As Xiomara walked through the stage to receive her high school diploma, she looked at the crowd and saw that her biggest, most important supporter was missing- her mother, to which Jimenez said, “Hardest part was the day of graduation I didn’t get to see the big smile on her face that she always bragged about while seeing us walk across the stage.” There are now 2.7 million other Xiomara’s in the United States.
In 2004, there were approximately 744,200 fathers and 65,600 mothers in prison. I think it is reasonable to believe that this number has significantly increased. This means that not only are there more children left to experience special moments without their parents but they are also left to grow up lacking something that is essential and crucial to their proper growth and development - a present parent.
Donyah Thomas, a senior at Constitution High, was asked how she received the news about her parent being incarcerated or if she was even told the truth about her parent's real whereabouts. Thomas’ response was, “No, they continuously lied about it until I eventually got to the age where I really knew what was going on and it was harder then. It was like a new reality.” This exact scenario was proven in a study done by Sack, Seidler, and Thomas back in 1976 where only in 7 out of 31 cases was the child given a proper explanation of the situation when it came to talking to them about their incarcerated parent.
Does this benefit the child? It doesn’t. As the study concluded, they found that children indeed need reliable and dependable information that will allow them to begin to make sense of their very own situations. This gives them the opportunity to begin the action of being able to properly process the grief of losing their parent and gives them the opportunity to begin to cope and adapt to their new life circumstance.
It is one thing to talk and hear about children being affected by their parents' incarceration, but it is another to actually have factual evidence that proves that this is indeed true and how exactly this experience can take a toll on a child mentally, emotionally, and perhaps even physically. A study conducted by Kristen Turney called “Stress Proliferation Across Generations? Examining the Relationship Between Parental Incarceration and Childhood Health” compared children under the age of 18 that had similar economic and family backgrounds. Turney’s study found that “In particular, children with an incarcerated parent were more than three times more likely to have behavioral problems or depression than similar children without an imprisoned parent, and at least twice as likely to suffer from learning disabilities, ADD/ADHD, and anxiety.”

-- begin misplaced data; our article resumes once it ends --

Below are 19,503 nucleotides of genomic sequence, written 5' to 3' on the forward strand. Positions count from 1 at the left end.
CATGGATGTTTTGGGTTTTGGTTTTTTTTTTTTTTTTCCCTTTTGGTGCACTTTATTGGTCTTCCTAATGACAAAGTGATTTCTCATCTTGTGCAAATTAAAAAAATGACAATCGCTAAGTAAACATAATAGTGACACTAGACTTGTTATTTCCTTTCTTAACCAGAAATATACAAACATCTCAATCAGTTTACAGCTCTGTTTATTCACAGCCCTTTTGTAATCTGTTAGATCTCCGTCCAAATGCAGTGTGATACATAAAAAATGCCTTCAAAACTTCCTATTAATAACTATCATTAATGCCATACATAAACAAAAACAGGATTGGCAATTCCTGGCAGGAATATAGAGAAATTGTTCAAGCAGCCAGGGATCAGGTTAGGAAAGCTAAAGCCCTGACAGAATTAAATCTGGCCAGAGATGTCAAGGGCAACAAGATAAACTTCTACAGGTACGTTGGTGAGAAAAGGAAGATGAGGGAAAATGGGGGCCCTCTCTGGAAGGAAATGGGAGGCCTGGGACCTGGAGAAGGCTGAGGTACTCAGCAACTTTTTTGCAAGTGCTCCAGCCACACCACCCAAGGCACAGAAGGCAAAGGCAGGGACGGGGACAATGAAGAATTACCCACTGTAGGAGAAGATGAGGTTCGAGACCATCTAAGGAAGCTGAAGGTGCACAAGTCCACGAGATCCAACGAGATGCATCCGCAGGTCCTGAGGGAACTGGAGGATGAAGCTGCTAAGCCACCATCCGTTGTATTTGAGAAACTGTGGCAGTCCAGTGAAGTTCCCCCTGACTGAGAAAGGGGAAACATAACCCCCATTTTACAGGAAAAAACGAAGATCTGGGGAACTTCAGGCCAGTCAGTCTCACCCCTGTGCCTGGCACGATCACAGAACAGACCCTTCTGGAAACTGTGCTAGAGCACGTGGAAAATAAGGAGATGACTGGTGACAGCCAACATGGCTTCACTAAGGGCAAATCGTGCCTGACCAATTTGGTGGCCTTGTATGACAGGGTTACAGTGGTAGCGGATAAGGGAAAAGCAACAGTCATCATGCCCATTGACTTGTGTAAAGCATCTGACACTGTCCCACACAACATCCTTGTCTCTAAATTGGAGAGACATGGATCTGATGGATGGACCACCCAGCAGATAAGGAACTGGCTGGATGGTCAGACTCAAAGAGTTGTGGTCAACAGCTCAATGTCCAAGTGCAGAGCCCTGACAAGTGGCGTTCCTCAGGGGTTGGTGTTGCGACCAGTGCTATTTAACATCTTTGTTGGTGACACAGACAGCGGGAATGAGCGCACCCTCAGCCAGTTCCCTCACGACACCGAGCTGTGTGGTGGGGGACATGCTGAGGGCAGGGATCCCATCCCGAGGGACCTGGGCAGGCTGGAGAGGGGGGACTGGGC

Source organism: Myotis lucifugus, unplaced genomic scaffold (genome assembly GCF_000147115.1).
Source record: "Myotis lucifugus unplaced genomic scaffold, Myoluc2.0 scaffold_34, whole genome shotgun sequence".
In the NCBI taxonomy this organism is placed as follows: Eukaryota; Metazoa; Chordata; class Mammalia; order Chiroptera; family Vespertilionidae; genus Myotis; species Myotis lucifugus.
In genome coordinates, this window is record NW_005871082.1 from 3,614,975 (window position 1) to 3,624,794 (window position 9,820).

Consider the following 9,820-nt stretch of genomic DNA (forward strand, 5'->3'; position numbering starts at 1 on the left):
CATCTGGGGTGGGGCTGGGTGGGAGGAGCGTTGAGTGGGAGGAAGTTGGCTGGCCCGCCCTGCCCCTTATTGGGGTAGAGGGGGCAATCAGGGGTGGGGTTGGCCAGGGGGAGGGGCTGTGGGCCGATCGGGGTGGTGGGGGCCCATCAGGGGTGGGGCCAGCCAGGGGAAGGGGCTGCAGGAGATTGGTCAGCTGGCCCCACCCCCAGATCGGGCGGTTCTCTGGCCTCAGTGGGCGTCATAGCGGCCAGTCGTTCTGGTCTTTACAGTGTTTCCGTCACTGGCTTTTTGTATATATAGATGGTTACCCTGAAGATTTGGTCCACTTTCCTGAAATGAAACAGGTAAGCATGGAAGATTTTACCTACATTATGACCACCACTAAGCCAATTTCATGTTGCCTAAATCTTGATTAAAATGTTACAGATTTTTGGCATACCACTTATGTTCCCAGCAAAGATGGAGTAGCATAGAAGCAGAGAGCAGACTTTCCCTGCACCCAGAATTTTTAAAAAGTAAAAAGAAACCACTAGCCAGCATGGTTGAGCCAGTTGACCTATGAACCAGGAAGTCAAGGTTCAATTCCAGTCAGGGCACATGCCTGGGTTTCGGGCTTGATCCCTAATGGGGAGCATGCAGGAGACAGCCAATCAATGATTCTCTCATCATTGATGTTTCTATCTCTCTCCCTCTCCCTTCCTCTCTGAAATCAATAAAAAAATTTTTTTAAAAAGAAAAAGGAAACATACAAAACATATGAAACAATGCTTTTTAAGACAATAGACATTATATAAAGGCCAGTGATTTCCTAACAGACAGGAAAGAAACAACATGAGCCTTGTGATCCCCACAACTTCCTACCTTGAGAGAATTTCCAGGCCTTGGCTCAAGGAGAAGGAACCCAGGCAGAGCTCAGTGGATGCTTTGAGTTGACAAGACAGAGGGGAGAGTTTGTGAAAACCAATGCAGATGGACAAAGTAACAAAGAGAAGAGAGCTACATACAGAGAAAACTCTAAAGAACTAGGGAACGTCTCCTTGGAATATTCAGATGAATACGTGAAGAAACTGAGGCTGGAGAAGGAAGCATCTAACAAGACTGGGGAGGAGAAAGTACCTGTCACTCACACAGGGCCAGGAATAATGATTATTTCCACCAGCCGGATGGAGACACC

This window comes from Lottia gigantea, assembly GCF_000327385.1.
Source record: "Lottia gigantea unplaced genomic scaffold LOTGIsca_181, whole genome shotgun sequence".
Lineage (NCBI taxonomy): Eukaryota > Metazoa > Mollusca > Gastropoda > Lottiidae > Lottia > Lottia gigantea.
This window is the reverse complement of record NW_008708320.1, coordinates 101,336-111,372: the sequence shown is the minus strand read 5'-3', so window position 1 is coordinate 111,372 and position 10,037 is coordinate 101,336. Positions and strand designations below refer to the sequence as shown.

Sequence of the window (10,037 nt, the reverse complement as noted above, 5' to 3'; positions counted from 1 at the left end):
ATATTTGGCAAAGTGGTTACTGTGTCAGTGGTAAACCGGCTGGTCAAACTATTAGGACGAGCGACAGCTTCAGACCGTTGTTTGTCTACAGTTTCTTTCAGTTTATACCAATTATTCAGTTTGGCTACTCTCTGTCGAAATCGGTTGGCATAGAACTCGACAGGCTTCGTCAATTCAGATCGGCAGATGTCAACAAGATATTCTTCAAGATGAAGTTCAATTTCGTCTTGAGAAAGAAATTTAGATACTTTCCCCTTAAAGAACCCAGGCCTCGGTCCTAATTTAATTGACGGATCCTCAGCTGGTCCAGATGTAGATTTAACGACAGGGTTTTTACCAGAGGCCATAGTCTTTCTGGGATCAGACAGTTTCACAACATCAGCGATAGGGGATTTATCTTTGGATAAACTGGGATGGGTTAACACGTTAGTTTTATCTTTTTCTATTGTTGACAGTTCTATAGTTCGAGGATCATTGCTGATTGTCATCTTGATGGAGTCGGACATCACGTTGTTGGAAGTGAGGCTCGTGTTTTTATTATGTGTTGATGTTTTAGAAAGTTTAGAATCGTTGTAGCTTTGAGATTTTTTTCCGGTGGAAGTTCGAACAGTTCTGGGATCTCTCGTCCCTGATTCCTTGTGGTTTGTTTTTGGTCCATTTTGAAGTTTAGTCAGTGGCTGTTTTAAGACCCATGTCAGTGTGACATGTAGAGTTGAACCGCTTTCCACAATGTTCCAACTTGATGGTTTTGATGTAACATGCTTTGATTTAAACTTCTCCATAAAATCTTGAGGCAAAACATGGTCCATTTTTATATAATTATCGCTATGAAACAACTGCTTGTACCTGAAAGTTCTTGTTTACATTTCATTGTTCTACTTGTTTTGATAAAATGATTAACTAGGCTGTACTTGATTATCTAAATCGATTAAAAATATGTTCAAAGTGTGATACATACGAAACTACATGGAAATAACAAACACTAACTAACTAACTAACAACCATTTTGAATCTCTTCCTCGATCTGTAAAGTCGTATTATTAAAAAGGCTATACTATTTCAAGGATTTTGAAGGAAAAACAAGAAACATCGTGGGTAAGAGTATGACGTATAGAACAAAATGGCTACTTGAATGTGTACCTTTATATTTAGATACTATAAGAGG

Leonela Jimenez, a freshman at Kutztown University, would agree as she was only beginning high school when her mother had just started her 10 year sentence. When talking about what her experience was like she said, “I suffered through depression for the first year or two because I had a lot of anger. I was so confused about what was going on. I just wanted her to be here.” The research that was done by Turney clearly aligns with the real world problems these children face and which in many cases they overcome on their own.
When it comes to attending school, these children are also already expected to perform lower than other students because of this specific adversity. Many times these students have their emotional issues dismissed. They aren’t addressed with the proper help needed to support them in overcoming the barriers that come with their specific circumstance.
Unfortunately this is our new reality, and with every new challenge we must come up with ways to either overcome them or provide support for those experiencing them. Due to the increasing amount of people being incarcerated in the U.S because of these new “tougher on crime” policies and the war on drugs, we must face the fact that children growing up with parents in prison is our new normal. We must put systems in place to help support these children and lessen the burden of not only having to grow up on their own but also feeling alone and embarrassed at the same time. Teachers, counselors, and principals should all be made aware of a child’s living conditions, and they must act accordingly.
Eric Rossen is a school psychologist and the director of professional development and standards for the National Association of School Psychologists. His research found the necessary steps teachers should take when it comes to dealing with a child in this circumstance. According to Rossen, as an educator you should still maintain high expectations, increase the student's connectivity with other adults in the building, pay close attention to the student's academic progress, and most of all expect bad days.